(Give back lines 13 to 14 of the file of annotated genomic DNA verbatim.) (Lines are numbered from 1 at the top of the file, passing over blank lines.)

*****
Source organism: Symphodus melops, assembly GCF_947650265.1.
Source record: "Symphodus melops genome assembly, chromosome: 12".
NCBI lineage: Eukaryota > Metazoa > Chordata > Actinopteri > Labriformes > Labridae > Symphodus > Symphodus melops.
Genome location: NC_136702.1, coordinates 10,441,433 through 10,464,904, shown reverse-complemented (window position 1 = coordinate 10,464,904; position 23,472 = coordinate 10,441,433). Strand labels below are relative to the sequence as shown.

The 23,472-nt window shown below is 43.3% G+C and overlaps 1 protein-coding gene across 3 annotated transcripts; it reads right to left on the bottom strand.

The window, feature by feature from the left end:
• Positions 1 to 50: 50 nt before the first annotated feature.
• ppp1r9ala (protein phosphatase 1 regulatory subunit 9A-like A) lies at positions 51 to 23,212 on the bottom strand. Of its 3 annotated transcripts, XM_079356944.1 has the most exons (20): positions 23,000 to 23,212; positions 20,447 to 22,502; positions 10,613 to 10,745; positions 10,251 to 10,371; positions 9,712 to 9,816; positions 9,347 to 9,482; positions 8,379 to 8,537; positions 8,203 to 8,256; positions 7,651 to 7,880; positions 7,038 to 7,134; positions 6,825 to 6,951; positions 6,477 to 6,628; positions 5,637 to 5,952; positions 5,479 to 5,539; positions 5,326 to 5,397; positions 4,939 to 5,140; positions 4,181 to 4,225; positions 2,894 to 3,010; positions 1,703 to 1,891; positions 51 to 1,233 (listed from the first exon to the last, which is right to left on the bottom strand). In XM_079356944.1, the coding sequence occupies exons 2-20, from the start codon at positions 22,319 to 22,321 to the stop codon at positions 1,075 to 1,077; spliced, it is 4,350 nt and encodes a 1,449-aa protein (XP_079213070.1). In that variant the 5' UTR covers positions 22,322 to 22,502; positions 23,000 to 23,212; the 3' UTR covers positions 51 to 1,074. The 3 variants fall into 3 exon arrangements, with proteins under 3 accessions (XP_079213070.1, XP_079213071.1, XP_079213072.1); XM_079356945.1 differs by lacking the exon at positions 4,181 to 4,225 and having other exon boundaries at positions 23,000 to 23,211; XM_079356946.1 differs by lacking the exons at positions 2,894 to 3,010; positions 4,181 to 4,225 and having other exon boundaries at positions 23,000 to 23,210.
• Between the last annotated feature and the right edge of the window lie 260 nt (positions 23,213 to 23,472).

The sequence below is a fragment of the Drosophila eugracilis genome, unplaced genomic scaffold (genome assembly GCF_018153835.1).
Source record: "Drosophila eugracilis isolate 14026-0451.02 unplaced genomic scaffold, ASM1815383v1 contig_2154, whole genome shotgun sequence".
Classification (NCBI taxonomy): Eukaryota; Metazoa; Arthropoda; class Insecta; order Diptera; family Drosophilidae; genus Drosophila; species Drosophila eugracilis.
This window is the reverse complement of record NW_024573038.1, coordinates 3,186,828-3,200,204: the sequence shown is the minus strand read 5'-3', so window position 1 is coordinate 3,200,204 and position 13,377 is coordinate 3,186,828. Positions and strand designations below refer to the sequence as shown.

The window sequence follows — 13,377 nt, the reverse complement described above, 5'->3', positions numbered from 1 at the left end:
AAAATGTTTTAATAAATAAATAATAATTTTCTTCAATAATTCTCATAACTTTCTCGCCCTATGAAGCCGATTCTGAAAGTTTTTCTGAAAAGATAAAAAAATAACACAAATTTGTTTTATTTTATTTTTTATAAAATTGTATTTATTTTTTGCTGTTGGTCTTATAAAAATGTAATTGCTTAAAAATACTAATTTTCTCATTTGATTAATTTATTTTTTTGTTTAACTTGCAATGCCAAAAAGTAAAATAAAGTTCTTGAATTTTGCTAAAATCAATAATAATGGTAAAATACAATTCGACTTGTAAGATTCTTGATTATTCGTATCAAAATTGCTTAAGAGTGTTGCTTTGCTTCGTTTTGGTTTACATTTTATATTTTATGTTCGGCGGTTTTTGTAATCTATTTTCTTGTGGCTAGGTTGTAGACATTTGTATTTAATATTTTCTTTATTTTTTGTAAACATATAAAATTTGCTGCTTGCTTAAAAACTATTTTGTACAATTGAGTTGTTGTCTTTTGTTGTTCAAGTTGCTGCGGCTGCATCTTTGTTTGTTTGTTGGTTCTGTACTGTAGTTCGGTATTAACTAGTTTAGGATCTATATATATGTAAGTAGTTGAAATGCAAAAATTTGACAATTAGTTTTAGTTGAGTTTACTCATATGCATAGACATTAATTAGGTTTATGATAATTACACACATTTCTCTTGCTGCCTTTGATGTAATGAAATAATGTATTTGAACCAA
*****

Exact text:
This window is the reverse complement of record NW_024573038.1, coordinates 3,186,828-3,200,204: the sequence shown is the minus strand read 5'-3', so window position 1 is coordinate 3,200,204 and position 13,377 is coordinate 3,186,828. Positions and strand designations below refer to the sequence as shown.

The window sequence follows — 13,377 nt, the reverse complement described above, 5'->3', positions numbered from 1 at the left end: